Battlefield 2042 on Xbox Series X: Tremendous potential in need of polish

This is a screenshot from Battlefield 2042 on Xbox Series X

The day many of you have been waiting for is finally here. Battlefield 2042 is upon us and promises next-generation gameplay and visuals when it comes to all-out war. I’ve been playing the multiplayer-only title on Xbox Series X since it launched in early access last night, and have to say that I’m somewhat disappointed. While the gameplay is great — especially the chaotic modes like Breakthrough and Conquest — Battlefield 2042 isn’t so sound on the technical front.

Battlefield 2042 features some truly spectacular moments when it comes to gameplay. The arenas are massive and you’ll need vehicles to efficiently traverse one end of the map to the other. On current-generation consoles and PC, the player count can go up to 128so you have to constantly watch your back. This is where the title truly shines.

It’s clear that Battlefield 2042 is an ambitious game and even features content from Battlefield 1942, Battlefield Bad Company 2, and Battlefield 3 in a special section called Battlefield Portal. Battlefield Portal also allows you to create custom games where you can modify everything from bullet velocity to health regeneration speed.

Battlefield 2042 even allows cross-play between consoles and PC, and this greatly increases the number of players you match with. During the early access period, I only had to wait a few seconds to join a game. There weren’t that many server errors as well.

Battlefield 2042 runs at 4K resolution on Xbox Series X and targets 60 frames per second (FPS). Unfortunately, there are noticeable stutters during certain parts of the game. For example, I noticed dips to around 20 FPS when I respawned or when there were a lot of explosions happening right next to one another. Hopefully, developer DICE will release a patch to fix the frame rate as more people gain access to the game on November 19, 2021, its official launch date.

This is a screenshot from Battlefield 2042 on Xbox Series X

Battlefield 2042 has an excellent arsenal of weapons and weapon attachments, but shooting on Xbox Series X doesn’t feel as precise as Call of Duty: Vanguard or Halo Infinite Multiplayer. That hasn’t always been the case because Battlefield 1 and Battlefield V were more precise despite featuring dated weapons. This may be due to the performance issues that plague the Xbox Series X version. Once again, I’m hoping DICE will release a patch to improve this on the console, because right now it’s disappointing and frustrating to say the least.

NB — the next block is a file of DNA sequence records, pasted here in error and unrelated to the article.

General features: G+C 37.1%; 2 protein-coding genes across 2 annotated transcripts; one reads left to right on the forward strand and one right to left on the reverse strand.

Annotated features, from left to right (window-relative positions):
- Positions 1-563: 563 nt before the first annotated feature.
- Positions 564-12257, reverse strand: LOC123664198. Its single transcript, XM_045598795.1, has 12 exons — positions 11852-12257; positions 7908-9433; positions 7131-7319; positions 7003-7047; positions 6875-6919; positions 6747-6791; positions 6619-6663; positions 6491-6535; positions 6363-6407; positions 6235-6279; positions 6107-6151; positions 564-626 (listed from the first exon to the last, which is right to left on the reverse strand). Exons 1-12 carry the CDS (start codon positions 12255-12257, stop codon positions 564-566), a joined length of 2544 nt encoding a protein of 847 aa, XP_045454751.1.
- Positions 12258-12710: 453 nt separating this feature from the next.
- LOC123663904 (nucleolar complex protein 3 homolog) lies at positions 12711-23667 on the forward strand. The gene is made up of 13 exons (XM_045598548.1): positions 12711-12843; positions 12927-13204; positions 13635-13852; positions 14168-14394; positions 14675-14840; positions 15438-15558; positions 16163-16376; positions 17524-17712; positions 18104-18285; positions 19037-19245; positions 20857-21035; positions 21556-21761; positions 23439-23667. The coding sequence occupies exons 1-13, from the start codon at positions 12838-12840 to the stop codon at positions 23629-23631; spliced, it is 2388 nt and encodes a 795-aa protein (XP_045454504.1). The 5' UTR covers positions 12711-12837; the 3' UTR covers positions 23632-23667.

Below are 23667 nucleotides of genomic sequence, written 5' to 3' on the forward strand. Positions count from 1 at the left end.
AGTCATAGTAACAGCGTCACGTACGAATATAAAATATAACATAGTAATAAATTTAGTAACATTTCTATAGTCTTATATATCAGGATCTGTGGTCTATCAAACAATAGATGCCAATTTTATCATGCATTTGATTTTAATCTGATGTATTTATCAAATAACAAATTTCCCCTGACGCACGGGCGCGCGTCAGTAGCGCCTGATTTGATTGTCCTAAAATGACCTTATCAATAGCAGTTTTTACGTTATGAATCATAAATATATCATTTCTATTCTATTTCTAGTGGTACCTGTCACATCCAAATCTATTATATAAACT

While the textures are high-resolution, the lighting leaves a lot to be desired in larger arenas. Apart from that, there’s texture pop-in, bodies clip through walls, and jerky animations. I’ve seen some people teleport into vehicles even though it looked like they were getting in naturally.

However, the biggest issue with Battlefield 2042 has to be some of its uninspired levels. For example, when you’re in the desert, the cityscape looks generics and lacks character. They’re quite possibly some of the blandest buildings in any game. I appreciate the fact that you can play with up to 128 players, but none of this feels truly next-generation to me.

This is a screenshot from Battlefield 2042 on Xbox Series X

Except for small-scale combat in Battlefield Hazard Zone, Battlefield 2042 looks like an early last-generation game on Xbox Series X during Conquest. Battlefield 1, Battlefield V, Star Wars Battlefront, and Star Wars Battlefront II featured much more impressive visuals, even during populated battles. The scope of the titles was slightly smaller, but they also managed to look spectacular on much weaker hardware.

Smaller levels are gorgeous, but the large-scale environments are somewhat jarring to look at. If you have an arena with 128 players versus a handful, there will be a lot of sacrifices made to the environment. However, I wasn’t expecting the levels to look worse than Battlefield 4. Maybe this is a result of targeting last-generation consoles as well as the PlayStation 5 (PS5) and Xbox Series X|S.

Maybe targeting 1440p and 60 FPS, with better lighting and building models in large arenas, should’ve been the target. Many times, Battlefield 2042 feels like a technical test with unfinished assets.

This is a screenshot from Battlefield 2042 on Xbox Series X

It’s clear that Battlefield 2042 needed a lot more time, maybe another 6 months of polishing. COVID-19 has impacted the way games are developed, and a lot of titles have been delayed as a result of the ongoing pandemic. I understand deadlines have to be met, and that game development is a business too, but releasing a title that’s visually inferior to past entries, and suffers from noticeable performance issues, that are exasperated by its multiplayer nature, isn’t acceptable.

Battlefield 2042 should’ve launched sometime in 2022 once all of these problems were ironed out. I don’t think I’ll ever understand how companies release games in this state and expect players to buy them. It only harms the reputation of EA, DICE, and the Battlefield franchise as a whole. The game has tremendous potential, but it needs a lot of fixes. Look out for my colleague Pulasthi Ariyasinghe’s review of the full game in the coming days.


Battlefield 2042 is currently available in early access on PC, PlayStation 4, PS5, Xbox One, and Xbox Series X|S. You’ll have to buy the Gold or Ultimate editions to play immediately. Battlefield 2042 officially launches on November 19.

The game starts at $69.99 for the Cross-Gen Bundle version. Luckily, if you’re an EA Play or Xbox Game Pass Ultimate subscriber, you can get a 10% discount on any EA title, including Battlefield 2042. You can also access a 10-hour trial through both memberships.

EA provided us with an early-access code for Battlefield 2042. The game was tested on an Xbox Series X.